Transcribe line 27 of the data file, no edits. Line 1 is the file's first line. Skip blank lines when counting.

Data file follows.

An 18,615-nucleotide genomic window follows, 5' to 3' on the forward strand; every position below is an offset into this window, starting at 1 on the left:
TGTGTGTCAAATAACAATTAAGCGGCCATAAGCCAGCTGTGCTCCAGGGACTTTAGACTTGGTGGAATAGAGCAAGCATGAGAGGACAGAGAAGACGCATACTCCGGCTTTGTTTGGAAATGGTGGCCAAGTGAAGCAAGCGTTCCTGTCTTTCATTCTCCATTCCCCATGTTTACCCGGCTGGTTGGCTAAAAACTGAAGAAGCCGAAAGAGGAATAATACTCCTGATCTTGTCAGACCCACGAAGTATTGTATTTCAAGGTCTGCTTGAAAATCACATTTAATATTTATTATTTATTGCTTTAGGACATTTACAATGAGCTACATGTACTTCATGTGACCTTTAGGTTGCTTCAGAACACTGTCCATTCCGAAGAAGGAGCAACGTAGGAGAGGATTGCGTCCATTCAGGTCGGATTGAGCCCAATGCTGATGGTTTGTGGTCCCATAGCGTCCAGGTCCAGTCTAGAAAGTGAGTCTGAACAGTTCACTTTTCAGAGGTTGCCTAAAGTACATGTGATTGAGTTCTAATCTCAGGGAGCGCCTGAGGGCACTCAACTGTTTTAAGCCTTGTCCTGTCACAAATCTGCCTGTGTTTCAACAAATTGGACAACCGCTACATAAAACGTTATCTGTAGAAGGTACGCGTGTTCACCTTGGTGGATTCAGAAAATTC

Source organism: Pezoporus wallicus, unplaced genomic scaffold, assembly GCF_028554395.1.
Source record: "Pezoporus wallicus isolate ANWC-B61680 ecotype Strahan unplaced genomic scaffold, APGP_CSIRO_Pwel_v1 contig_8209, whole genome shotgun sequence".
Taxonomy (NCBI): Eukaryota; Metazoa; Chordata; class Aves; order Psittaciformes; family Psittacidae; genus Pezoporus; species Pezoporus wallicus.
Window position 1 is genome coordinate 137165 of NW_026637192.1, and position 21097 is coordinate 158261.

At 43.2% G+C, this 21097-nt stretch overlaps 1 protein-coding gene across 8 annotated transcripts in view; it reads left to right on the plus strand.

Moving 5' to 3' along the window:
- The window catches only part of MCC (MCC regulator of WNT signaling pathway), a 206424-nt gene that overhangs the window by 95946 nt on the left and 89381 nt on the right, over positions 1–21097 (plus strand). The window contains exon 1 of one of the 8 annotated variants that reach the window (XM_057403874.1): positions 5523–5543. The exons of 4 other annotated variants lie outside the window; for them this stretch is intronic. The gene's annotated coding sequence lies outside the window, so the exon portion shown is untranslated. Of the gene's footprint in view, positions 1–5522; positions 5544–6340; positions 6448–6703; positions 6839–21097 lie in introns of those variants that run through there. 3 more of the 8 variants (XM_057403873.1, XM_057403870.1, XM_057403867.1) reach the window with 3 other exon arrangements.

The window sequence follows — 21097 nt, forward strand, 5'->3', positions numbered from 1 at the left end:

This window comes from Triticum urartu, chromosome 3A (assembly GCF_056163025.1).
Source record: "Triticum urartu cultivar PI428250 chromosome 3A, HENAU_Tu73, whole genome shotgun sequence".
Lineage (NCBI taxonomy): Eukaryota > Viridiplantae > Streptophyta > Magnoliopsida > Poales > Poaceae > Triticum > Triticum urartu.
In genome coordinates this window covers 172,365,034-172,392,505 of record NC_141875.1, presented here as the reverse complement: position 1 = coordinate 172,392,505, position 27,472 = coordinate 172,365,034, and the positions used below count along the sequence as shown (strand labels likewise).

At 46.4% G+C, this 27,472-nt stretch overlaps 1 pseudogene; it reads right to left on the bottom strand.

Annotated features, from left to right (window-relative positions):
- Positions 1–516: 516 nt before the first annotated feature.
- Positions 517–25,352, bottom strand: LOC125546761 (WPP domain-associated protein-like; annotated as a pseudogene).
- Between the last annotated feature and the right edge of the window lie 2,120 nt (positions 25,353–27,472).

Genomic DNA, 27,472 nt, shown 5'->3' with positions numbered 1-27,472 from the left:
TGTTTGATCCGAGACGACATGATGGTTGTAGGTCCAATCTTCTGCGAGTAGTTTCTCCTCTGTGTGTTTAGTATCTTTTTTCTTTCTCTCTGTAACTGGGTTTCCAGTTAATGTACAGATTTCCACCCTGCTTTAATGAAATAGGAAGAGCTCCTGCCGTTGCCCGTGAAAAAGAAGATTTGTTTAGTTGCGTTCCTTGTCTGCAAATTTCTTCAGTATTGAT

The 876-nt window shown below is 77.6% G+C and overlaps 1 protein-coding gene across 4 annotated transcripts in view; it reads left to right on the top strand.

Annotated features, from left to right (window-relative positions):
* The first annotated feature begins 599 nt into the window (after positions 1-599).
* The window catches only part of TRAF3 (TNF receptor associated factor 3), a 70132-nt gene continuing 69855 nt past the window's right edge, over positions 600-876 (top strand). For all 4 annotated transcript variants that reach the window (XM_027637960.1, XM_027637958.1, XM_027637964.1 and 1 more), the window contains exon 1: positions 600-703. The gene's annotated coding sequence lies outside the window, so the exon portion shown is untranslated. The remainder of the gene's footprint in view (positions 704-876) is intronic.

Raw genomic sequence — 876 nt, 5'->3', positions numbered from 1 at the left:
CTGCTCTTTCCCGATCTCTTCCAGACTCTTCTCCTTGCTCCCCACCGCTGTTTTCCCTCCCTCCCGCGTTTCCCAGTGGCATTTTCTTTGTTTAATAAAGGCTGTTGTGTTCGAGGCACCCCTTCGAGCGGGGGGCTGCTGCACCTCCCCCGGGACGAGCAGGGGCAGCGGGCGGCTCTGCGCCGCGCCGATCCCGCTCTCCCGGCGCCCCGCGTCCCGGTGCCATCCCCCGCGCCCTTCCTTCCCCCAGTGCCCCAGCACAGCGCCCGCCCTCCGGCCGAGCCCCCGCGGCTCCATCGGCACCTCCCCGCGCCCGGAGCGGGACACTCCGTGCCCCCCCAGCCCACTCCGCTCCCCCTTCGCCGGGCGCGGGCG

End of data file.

CTGCTCTTTCCCGATCTCTTCCAGACTCTTCTCCTTGCTCCCCACCGCTGTTTTCCCTCCCTCCCGCGTTTCCCAGTGGCATTTTCTTTGTTTAATAAAGGCTGTTGTGTTCGAGGCACCCCTTCGAGCGGGGGGCTGCTGCACCTCCCCCGGGACGAGCAGGGGCAGCGGGCGGCTCTGCGCCGCGCCGATCCCGCTCTCCCGGCGCCCCGCGTCCCGGTGCCATCCCCCGCGCCCTTCCTTCCCCCAGTGCCCCAGCACAGCGCCCGCCCTCCGGCCGAGCCCCCGCGGCTCCATCGGCACCTCCCCGCGCCCGGAGCGGGACACTCCGTGCCCCCCCAGCCCACTCCGCTCCCCCTTCGCCGGGCGCGGGCG